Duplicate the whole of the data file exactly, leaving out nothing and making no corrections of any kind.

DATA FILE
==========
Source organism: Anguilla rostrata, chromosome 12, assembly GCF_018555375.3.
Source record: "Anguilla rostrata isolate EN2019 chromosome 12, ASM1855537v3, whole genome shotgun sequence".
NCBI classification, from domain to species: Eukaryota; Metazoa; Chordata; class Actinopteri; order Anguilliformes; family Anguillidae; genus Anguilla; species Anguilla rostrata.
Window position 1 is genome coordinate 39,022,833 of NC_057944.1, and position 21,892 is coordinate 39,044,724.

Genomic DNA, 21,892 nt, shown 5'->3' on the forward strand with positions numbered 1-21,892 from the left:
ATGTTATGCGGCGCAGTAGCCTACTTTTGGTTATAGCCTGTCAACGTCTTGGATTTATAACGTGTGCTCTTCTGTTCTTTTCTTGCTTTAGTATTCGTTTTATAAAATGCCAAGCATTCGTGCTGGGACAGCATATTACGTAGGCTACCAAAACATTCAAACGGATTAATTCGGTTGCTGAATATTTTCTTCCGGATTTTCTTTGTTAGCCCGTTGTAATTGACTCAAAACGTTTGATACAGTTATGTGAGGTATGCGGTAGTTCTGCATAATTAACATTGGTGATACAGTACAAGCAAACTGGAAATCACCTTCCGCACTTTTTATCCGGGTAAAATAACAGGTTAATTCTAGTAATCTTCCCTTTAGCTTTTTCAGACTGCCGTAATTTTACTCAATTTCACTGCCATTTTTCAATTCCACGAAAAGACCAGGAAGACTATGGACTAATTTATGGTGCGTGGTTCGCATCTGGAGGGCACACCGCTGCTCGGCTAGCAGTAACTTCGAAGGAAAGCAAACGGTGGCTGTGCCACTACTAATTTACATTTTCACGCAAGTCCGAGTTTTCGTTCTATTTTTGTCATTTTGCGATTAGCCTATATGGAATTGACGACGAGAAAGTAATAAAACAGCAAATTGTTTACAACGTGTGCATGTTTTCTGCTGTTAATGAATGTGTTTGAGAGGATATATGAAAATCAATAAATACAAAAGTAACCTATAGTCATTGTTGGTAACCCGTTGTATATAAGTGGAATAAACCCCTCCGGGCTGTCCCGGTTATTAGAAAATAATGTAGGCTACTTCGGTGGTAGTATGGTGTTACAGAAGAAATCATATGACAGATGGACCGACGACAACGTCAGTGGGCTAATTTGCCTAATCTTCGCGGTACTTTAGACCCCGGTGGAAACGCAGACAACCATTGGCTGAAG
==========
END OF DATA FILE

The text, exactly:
Source organism: Anguilla rostrata, chromosome 12, assembly GCF_018555375.3.
Source record: "Anguilla rostrata isolate EN2019 chromosome 12, ASM1855537v3, whole genome shotgun sequence".
NCBI classification, from domain to species: Eukaryota; Metazoa; Chordata; class Actinopteri; order Anguilliformes; family Anguillidae; genus Anguilla; species Anguilla rostrata.
Window position 1 is genome coordinate 39,022,833 of NC_057944.1, and position 21,892 is coordinate 39,044,724.

Genomic DNA, 21,892 nt, shown 5'->3' on the forward strand with positions numbered 1-21,892 from the left:
ATGTTATGCGGCGCAGTAGCCTACTTTTGGTTATAGCCTGTCAACGTCTTGGATTTATAACGTGTGCTCTTCTGTTCTTTTCTTGCTTTAGTATTCGTTTTATAAAATGCCAAGCATTCGTGCTGGGACAGCATATTACGTAGGCTACCAAAACATTCAAACGGATTAATTCGGTTGCTGAATATTTTCTTCCGGATTTTCTTTGTTAGCCCGTTGTAATTGACTCAAAACGTTTGATACAGTTATGTGAGGTATGCGGTAGTTCTGCATAATTAACATTGGTGATACAGTACAAGCAAACTGGAAATCACCTTCCGCACTTTTTATCCGGGTAAAATAACAGGTTAATTCTAGTAATCTTCCCTTTAGCTTTTTCAGACTGCCGTAATTTTACTCAATTTCACTGCCATTTTTCAATTCCACGAAAAGACCAGGAAGACTATGGACTAATTTATGGTGCGTGGTTCGCATCTGGAGGGCACACCGCTGCTCGGCTAGCAGTAACTTCGAAGGAAAGCAAACGGTGGCTGTGCCACTACTAATTTACATTTTCACGCAAGTCCGAGTTTTCGTTCTATTTTTGTCATTTTGCGATTAGCCTATATGGAATTGACGACGAGAAAGTAATAAAACAGCAAATTGTTTACAACGTGTGCATGTTTTCTGCTGTTAATGAATGTGTTTGAGAGGATATATGAAAATCAATAAATACAAAAGTAACCTATAGTCATTGTTGGTAACCCGTTGTATATAAGTGGAATAAACCCCTCCGGGCTGTCCCGGTTATTAGAAAATAATGTAGGCTACTTCGGTGGTAGTATGGTGTTACAGAAGAAATCATATGACAGATGGACCGACGACAACGTCAGTGGGCTAATTTGCCTAATCTTCGCGGTACTTTAGACCCCGGTGGAAACGCAGACAACCATTGGCTGAAG